I don’t know their situation or what he did, but they are the pioneers of it. We got to respect the pioneers and I respect them doing it. I usually wouldn’t even do something somebody else did to be honest with you. I started Wu Wear, and other people started copying me! I came with the first sneakers, other people copied me. When it came to these headphones, the question in my head was, ‘Am I gonna do something that somebody else did?’

 

When it came to these headphones, the question in my head was, ‘Am I gonna do something that somebody else did?’ I decided to say yes to this one. The only way I was gonna do something that somebody already else did is if I did something different. I’m not the first guy to make hip-hop, but I did it differently. I’m the first one that took it to the chamber I took it to.

 

I decided to say yes to this one. The only way I was gonna do something that somebody already else did is if I did something different. I’m not the first guy to make a record or to make hip-hop, but I did it differently. I’m the first one that took it to the chamber I took it to and that’s where I’m going with my headphones.

There’s no lights on [Beats by Dre] headphones, you can’t plug up multiple headphones to their shit, and if you have noise cancellation with the battery and your battery runs out, you can still use mine.

When I made hip-hop, I made hip-hop. I didn’t make R&B or make it for the radio. I made beats so niggas could rhyme to it. I wanted you to rap to it. I didn’t want you to dance to it—if you dance to it, it’s up to you. With “Protect Ya Neck,” “Da Mystery of Chessboxin,” and “Bring The Ruckus,” you can rap to that shit. If you find a dance to it, that’s on you. You definitely can rhyme to that shit.

Same thing with [the headphones], I made it to be the fit of style. In New York, a lot of us wear those Nikes—the Air Force Ones/Uptowns and shit. If you notice, If you had on the red and white [Air Force Ones, your headphones would match]. I like the metallic silver Benz, [so there’s] metallic silver headphones. I got a white Maserati, so I got a solid white pair of headphones.

Is that really how you based the colors—on your cars?

I based [the metallic silver and white headphones] on those two [cars]. I based the black matted headphones on my buddy Chavo. When I got the Maserati, he got him a matted black Mustang. His is the Knight Rider and my shit is the Mach 5 Speed Racer. I made these from inspirations from my life and things I like. That’s another thing that makes it cool.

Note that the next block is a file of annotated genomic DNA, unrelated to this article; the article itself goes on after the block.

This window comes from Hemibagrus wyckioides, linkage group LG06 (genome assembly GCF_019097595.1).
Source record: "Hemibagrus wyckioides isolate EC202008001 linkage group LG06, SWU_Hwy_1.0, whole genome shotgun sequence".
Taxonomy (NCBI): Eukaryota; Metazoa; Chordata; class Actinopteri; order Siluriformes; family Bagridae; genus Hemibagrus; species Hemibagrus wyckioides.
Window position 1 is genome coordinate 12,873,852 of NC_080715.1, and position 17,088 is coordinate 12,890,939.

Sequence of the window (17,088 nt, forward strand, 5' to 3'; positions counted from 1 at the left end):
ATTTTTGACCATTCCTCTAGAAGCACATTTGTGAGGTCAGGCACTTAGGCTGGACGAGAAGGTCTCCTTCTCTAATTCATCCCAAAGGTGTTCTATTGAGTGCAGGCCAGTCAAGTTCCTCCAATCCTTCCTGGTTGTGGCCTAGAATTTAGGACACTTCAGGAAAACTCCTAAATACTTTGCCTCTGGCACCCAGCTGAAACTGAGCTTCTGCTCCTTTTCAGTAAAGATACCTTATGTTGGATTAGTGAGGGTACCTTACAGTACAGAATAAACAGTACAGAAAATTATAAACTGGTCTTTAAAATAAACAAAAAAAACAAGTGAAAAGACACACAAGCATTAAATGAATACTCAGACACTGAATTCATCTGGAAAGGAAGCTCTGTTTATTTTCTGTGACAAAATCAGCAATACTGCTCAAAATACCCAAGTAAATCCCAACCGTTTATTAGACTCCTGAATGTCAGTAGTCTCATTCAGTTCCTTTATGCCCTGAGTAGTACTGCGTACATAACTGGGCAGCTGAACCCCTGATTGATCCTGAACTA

That’s why I signed my name on it. That logo is my signature. Every autograph I’ve signed for any fan, they’ll know that’s that nigga’s real fucking signature. They sent me logos, but it’s just a logo. I never put that [signature] on something, besides what I gave to fans. I’m not selling that though.

 

People be like, “Yo, how come you make your music lo-fi?” I’m like, “Muthafucker, I got a million dollars worth of equipment. You don’t think I can make my shit sound [hi-fi]? No! They can’t make theirs sound like this!”

 

We’re not selling [the headphones] because of [the signature]. This is just authenticating it. I sign autographs for free. This is authenticating the headphones. If you take the logo off the headphones, you got some headphones, but is it really mine?

Other people can take my [technical] specs and come out next year with the colors, and a daisy chain, and put 20 lights on theirs, and copy all that shit—the same way they did with clothing and beats. That’s what they do; that’s America. Shark biters. But they won’t have [my signature] on it. [Laughs.] I have to make sure something is still pure.

That’s why people be like, “Yo, how come you make your music lo-fi?” I’m like, “Muthafucker, I got a million dollars' worth of equipment. You don’t think I can make my shit sound [hi-fi]? No! They can’t make theirs sound like this!”

Now you can buy shit like “’90s hip-hop” or “lo-fi” drum kits. No. It don’t sound like it, kid. You don’t know what filter I’m using. You don’t know what machine I got and I won’t tell you what machine that is. In fact, you don’t know why I EQ at the kilohertz I do. You don’t know why I use hertz and you don’t have to know. Why does Ghostface sound how he sounds [on my records]?